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Fire-Tongue Sax Rohmer

What Happened To Harley

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Some two hours after Paul Harley's examination of Jones, the ex-parlourmaid, a shabby street hawker appeared in the Strand, bearing a tray containing copies of "Old Moore's Almanac." He was an ugly-looking fellow with a split lip, and appeared to have neglected to shave for at least a week. Nobody appeared to be particularly interested, and during his slow progression from Wellington Street to the Savoy Hotel he smoked cigarettes almost continuously. Trade was far from brisk, and the vendor of prophecies filled in his spare time by opening car doors, for which menial service he collected one three-penny bit and several sixpences.

This commercial optimist was still haunting the courtyard of the hotel at a time when a very handsome limousine pulled up beside the curb and a sprucely attired Hindu stepped out. One who had been in the apartments of Ormuz Khan must have recognized his excellency's private secretary. Turning to the chauffeur, a half-caste of some kind, and ignoring the presence of the prophet who had generously opened the door, "You will return at eight o'clock," he said, speaking perfect and cultured English, "to take his excellency to High Claybury. Make a note, now, as I shall be very busy, reminding me to call at Lower Claybury station for a parcel which will be awaiting me there."

"Yes, sir," replied the chauffeur, and he touched his cap as the Hindu walked into the hotel.

The salesman reclosed the door of the car, and spat reflectively upon the pavement.

Limping wearily, he worked his way along in the direction of Chancery Lane. But, before reaching Chancery Lane, he plunged into a maze of courts with which he was evidently well acquainted. His bookselling enterprise presently terminated, as it had commenced, at The Chancery Agency.

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Once more safe in his dressing room, the pedler rapidly transformed himself into Paul Harley, and Paul Harley, laying his watch upon the table before him, lighted his pipe and indulged in half an hour's close thinking.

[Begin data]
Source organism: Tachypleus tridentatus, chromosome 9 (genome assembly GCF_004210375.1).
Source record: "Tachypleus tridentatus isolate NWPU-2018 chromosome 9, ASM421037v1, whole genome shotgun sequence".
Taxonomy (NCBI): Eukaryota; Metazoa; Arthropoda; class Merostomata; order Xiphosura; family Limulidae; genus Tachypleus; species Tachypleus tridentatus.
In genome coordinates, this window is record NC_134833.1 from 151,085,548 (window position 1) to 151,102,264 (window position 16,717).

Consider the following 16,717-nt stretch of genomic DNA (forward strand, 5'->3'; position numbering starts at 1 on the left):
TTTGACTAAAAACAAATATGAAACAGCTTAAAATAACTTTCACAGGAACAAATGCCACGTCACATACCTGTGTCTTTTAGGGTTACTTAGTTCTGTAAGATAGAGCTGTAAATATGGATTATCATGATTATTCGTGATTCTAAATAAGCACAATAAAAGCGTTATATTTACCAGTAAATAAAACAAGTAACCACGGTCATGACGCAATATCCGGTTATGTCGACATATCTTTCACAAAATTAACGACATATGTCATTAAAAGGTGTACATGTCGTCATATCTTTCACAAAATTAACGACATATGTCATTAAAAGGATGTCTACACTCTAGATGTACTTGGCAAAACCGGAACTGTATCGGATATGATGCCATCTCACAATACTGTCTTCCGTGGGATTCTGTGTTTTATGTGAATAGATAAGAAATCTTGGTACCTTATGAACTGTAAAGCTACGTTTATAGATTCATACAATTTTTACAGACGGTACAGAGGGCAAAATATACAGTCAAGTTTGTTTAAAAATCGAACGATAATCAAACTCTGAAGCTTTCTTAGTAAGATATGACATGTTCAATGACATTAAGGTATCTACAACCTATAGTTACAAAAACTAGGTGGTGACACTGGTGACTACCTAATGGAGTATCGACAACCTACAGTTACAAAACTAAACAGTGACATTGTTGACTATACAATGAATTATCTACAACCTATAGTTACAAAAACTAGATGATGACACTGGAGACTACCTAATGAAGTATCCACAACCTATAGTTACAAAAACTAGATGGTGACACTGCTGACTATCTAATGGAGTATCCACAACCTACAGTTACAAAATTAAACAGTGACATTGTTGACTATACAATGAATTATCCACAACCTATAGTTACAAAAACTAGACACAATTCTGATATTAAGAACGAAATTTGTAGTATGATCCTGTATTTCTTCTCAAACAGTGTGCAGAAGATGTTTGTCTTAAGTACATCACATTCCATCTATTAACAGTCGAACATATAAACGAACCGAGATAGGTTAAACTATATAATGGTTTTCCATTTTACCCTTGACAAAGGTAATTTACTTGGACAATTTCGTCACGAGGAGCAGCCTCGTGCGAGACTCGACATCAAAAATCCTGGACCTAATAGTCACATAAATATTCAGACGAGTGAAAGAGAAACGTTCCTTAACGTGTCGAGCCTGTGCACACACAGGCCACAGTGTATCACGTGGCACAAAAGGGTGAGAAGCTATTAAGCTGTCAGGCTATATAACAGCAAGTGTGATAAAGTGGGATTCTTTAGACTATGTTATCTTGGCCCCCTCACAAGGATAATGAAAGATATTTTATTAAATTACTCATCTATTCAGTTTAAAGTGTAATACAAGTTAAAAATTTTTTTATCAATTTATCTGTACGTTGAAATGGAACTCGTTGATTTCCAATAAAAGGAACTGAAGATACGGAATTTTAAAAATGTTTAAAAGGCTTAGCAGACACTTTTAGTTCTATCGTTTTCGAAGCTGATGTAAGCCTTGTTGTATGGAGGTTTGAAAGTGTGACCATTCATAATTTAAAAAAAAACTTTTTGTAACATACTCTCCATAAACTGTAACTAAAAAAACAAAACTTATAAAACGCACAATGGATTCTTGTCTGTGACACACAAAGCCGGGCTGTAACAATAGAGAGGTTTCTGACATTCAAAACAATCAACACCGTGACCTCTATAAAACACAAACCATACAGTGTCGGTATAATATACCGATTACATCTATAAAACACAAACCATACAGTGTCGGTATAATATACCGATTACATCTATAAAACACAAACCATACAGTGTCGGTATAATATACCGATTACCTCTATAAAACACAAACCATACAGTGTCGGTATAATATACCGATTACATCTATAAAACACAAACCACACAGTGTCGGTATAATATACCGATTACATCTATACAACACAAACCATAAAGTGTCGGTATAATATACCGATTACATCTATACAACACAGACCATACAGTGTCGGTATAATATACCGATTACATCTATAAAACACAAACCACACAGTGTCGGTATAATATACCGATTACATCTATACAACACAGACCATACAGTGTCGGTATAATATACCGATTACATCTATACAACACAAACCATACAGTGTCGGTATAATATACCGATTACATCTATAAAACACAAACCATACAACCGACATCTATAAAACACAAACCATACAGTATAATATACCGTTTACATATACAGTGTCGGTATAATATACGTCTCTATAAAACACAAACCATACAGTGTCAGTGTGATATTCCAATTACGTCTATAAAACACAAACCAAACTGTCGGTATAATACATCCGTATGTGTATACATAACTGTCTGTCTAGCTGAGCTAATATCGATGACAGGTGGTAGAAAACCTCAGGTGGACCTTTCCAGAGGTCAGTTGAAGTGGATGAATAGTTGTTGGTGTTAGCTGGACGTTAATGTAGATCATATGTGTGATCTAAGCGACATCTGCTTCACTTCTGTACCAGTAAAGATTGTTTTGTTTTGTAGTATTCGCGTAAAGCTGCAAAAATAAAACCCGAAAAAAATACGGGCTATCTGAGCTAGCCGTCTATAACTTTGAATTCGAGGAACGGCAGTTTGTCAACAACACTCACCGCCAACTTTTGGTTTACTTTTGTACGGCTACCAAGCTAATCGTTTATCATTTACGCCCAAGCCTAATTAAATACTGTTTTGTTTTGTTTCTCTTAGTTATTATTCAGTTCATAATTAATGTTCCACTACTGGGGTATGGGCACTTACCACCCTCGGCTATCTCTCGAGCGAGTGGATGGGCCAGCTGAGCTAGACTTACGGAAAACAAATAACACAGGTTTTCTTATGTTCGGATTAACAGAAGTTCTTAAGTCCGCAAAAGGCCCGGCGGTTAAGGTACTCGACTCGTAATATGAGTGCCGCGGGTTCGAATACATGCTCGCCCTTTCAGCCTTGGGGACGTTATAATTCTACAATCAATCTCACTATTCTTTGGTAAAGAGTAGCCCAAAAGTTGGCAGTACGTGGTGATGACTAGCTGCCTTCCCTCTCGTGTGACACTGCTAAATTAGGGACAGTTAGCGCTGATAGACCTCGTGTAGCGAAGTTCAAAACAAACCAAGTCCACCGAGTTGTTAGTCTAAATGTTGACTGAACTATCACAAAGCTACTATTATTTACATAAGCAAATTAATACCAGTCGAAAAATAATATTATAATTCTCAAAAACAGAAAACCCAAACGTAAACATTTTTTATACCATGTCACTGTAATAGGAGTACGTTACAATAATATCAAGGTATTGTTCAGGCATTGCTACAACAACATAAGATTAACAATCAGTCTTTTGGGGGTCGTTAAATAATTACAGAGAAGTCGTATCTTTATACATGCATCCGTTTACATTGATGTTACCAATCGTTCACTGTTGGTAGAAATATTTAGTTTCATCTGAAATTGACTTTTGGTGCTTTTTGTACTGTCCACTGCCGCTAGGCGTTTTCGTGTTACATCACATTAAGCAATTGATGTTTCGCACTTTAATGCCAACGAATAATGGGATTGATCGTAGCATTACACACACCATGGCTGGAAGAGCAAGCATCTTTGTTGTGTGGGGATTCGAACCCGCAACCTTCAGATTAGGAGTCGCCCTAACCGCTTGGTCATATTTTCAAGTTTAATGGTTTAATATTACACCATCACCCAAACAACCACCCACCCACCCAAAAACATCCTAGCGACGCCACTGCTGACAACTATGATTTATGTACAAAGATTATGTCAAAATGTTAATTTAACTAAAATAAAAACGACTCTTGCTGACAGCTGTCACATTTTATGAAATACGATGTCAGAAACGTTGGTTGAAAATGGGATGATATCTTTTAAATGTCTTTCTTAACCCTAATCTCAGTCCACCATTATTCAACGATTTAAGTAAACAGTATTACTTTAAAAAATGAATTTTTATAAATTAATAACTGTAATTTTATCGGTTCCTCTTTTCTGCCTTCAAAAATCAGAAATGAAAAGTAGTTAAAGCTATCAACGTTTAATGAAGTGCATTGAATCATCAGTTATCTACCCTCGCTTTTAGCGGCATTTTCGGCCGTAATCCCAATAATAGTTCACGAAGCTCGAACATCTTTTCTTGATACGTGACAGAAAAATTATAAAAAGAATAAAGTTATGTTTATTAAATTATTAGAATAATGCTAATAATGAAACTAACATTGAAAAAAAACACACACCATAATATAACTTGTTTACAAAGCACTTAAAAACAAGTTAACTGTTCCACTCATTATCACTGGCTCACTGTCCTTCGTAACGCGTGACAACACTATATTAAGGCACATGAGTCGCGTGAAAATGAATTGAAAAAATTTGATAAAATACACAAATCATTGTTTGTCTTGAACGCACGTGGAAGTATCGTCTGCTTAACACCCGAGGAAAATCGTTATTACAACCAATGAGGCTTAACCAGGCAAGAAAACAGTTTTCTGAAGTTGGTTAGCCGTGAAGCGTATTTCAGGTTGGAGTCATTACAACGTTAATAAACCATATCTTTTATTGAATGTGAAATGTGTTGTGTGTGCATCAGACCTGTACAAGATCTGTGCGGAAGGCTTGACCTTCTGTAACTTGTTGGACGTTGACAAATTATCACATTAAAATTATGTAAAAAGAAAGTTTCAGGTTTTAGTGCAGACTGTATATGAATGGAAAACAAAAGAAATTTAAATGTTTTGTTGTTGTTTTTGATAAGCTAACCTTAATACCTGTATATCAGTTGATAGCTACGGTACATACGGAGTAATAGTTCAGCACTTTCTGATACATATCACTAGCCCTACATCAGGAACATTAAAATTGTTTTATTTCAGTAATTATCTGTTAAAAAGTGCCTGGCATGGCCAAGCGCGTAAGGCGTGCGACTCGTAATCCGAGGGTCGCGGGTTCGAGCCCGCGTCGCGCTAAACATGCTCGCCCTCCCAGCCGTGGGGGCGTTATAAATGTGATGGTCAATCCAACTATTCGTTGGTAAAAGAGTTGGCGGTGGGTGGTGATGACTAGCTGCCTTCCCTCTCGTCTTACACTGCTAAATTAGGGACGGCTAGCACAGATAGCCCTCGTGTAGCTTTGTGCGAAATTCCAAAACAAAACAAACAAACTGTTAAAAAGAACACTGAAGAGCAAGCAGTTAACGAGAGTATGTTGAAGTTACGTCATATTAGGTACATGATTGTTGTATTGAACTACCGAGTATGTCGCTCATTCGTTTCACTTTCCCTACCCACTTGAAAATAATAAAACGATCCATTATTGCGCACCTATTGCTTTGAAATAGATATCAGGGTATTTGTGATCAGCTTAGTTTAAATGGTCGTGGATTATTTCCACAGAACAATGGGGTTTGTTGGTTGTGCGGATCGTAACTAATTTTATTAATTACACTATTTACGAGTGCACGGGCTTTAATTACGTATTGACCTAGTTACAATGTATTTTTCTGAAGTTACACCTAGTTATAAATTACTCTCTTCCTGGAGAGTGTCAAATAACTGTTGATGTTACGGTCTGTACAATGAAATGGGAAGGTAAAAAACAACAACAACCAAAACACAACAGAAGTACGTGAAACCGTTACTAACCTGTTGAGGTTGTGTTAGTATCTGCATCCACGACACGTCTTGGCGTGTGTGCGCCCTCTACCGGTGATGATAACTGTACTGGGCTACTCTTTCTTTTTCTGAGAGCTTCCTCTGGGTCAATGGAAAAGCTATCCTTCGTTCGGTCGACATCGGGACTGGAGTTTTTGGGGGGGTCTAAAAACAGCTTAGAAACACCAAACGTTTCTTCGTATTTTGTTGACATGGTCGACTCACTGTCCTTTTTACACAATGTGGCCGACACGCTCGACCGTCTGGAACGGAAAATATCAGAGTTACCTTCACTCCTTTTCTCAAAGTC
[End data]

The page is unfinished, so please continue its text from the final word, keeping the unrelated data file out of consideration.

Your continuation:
His again electing to focus his attention upon Ormuz Khan was this time beyond reproach. It was the course which logic dictated. Until he had attempted the task earlier in the day, he could not have supposed it so difficult to trace the country address of a well-known figure like that of the Persian.

This address he had determined to learn, and, having learned it, was also determined to inspect the premises. But for such a stroke of good luck as that which had befallen him at the Savoy, he could scarcely have hoped. His course now lay clearly before him. And presently, laying his pipe aside, he took up a telephone which stood upon the dressing table and rang up a garage with which he had an account.

"Hello, is that you, Mason?" he said. "Have the racer to meet me at seven o'clock, half-way along Pall Mall."

Never for a moment did he relax his vigilance. Observing every precaution when he left The Chancery Agency, he spent the intervening time at one of his clubs, from which, having made an early dinner, he set off for Pall Mall at ten minutes to seven. A rakish-looking gray car resembling a giant torpedo was approaching slowly from the direction of Buckingham Palace. The driver pulled up as Paul Harley stepped into the road, and following a brief conversation Harley set out westward, performing a detour before heading south for Lower Claybury, a little town with which he was only slightly acquainted. No evidence of espionage could he detect, but the note of danger spoke intimately to his inner consciousness; so that when, the metropolis left behind, he found himself in the hilly Surrey countryside, more than once he pulled up, sitting silent for a while and listening intently. He failed, always, to detect any sign of pursuit.

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